So what does catering to that demographic mean? And could a group of guys do it, without coming off as pandering? Harwell said they were very aware of that challenge.
“We set out intentionally to create a concept that I think women could feel comfortable in and attracted to, while not being condescending in our approach to it,” Frost said of their efforts, which they consulted on closely with the women in their lives, as well as some of Simon’s female friends. “So you’re not gonna see a lot of pinks. We’re really trying to play to a different sensibility.”
The result is a restaurant without TVs showing games, video poker at the bar or anything else to distract from conversation with friends. The outdoor balcony, with its gorgeous views of the Strip’s neon, has the feel of a backyard patio where friends gather around the re pit to chat over cocktails. While a full wall of the rear dining room is covered with oral print wallpaper — a recurring pattern found throughout the restaurant and lounge — the white and red flowers, and their deep green stems and leaves are set against a sexy, black background that remains consistent to Simon’s rock ’n’ roll roots. The main dining room and lounge feature a tin ceiling, and a combination of simple, light hardwood and ornate tile flooring, with deep forest green seating against black wood walls. But those blacks are also softened and sexy, thanks to an ancient Japanese process called shou sugi ban that torch- chars the wood until it cracks.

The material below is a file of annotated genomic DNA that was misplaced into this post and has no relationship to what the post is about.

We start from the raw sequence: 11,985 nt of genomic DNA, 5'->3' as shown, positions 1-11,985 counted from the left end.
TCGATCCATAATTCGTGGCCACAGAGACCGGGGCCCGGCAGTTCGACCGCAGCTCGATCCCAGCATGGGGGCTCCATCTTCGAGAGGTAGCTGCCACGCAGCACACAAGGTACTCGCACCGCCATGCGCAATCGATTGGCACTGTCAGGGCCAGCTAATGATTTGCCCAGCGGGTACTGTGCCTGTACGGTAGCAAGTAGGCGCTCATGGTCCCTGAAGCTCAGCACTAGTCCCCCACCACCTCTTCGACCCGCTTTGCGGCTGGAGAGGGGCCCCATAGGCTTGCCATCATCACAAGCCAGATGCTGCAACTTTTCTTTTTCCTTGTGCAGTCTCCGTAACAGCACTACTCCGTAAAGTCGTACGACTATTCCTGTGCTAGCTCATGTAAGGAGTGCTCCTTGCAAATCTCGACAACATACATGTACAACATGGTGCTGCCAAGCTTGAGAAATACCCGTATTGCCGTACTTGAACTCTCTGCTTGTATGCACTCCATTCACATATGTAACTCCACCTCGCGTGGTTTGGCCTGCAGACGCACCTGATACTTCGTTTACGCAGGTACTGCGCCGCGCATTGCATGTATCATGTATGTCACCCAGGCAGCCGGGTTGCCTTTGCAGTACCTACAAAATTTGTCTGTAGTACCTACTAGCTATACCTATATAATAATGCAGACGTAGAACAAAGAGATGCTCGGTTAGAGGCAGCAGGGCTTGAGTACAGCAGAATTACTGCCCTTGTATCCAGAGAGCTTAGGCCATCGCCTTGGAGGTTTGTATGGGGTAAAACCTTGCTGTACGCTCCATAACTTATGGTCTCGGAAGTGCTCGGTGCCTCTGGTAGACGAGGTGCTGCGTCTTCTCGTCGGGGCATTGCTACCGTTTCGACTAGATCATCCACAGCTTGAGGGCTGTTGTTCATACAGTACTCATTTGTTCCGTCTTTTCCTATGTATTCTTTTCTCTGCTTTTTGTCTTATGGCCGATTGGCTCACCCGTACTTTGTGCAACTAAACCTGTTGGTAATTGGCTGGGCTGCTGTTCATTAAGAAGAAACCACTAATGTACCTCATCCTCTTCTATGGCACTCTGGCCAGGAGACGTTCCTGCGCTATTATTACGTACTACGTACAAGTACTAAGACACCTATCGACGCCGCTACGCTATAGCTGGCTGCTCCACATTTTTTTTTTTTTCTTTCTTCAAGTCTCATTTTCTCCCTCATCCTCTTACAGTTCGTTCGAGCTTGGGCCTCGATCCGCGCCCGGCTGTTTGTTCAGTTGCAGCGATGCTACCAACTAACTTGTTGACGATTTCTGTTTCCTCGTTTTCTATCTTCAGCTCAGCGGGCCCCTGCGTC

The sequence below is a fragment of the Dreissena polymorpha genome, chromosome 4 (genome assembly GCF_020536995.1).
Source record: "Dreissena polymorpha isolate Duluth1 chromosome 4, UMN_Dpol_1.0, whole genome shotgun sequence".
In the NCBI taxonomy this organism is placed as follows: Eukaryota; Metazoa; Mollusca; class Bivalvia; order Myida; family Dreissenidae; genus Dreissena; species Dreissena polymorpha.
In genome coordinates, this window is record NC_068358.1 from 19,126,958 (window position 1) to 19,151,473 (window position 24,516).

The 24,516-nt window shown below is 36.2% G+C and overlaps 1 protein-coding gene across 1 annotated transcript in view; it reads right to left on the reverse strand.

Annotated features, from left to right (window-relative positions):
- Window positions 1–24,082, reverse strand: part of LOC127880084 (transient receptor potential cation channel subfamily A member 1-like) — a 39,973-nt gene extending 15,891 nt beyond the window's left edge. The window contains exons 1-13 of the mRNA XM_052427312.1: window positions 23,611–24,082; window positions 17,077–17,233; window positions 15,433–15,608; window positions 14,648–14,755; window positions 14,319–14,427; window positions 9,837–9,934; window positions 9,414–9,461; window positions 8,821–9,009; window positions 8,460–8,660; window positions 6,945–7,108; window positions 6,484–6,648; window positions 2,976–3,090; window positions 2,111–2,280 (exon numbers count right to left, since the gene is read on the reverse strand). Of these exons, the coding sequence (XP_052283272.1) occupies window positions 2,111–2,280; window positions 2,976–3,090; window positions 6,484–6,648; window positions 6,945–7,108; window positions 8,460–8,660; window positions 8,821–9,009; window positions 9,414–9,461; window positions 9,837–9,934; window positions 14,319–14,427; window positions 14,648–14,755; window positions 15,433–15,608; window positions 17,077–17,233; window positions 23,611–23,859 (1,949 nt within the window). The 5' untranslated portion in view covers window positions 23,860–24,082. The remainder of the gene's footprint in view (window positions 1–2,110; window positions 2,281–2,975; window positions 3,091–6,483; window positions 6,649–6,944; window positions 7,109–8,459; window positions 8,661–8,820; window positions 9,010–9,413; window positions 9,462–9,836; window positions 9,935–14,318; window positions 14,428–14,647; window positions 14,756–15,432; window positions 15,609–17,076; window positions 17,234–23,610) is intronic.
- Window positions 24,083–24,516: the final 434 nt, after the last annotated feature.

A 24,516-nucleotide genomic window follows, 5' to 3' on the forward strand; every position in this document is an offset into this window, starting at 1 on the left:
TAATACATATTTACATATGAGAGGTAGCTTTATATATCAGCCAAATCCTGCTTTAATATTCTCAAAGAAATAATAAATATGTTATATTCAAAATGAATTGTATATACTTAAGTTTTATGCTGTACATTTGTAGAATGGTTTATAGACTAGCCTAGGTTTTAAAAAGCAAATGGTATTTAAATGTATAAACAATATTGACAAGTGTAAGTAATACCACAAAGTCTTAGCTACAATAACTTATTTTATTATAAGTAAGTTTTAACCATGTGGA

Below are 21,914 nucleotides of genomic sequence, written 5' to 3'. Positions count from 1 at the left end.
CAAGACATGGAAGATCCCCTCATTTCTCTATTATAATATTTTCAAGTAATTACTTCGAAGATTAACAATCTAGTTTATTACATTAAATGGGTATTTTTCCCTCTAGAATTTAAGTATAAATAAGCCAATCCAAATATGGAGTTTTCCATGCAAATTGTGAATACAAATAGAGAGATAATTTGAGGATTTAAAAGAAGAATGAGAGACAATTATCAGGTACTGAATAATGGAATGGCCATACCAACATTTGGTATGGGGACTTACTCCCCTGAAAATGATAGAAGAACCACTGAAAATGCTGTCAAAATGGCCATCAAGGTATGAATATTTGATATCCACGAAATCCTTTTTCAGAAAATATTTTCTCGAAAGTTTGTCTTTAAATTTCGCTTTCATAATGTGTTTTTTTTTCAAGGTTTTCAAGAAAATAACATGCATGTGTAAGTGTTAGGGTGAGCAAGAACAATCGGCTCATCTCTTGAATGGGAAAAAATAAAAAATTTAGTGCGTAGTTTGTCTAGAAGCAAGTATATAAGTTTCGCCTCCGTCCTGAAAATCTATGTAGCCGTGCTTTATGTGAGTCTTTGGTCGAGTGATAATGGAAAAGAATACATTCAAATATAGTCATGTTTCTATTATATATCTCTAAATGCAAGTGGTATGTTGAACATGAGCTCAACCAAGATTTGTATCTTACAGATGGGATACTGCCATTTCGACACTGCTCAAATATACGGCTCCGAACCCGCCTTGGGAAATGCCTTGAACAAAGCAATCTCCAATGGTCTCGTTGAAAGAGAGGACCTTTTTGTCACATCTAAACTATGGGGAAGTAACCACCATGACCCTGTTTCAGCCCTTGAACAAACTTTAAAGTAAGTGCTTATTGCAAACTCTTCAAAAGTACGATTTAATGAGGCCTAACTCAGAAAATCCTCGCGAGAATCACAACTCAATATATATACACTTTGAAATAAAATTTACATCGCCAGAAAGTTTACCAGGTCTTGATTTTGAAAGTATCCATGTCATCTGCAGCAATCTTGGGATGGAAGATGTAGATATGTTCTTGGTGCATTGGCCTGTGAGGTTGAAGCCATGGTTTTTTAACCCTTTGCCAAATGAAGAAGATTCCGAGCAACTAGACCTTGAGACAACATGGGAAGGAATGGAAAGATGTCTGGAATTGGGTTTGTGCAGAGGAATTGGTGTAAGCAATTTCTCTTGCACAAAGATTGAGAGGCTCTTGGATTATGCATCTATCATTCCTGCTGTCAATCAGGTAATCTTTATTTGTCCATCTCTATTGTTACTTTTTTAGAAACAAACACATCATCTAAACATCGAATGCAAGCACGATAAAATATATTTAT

Whether or not this hits the right feminine notes is a question that only can be answered by Standard & Pour’s female customers. But there’s no denying the design team has created a casual space that’s both inviting and chic. And this aesthetic carries through to the menu. All of the dishes are served in small, shareable portions, and presented in gorgeous platings. Crispy fried oysters are served in their shells, topped with bright Sriracha egg salad, and carefully arranged with delicate and bright salmon eggs. Blossoming yellow and green romanesco buds tipped with smoky char peek out from under a bed of red onions dotted with capers and golden raisins. Even dishes one would expect to be daunting and heavy, like escargot and venison tartare, are given an elegant touch. In the former, the snails come wrapped in a rich, golden brown Wellington crust. And the latter comes sprinkled with, among other seasonings, sweet crumbled white chocolate.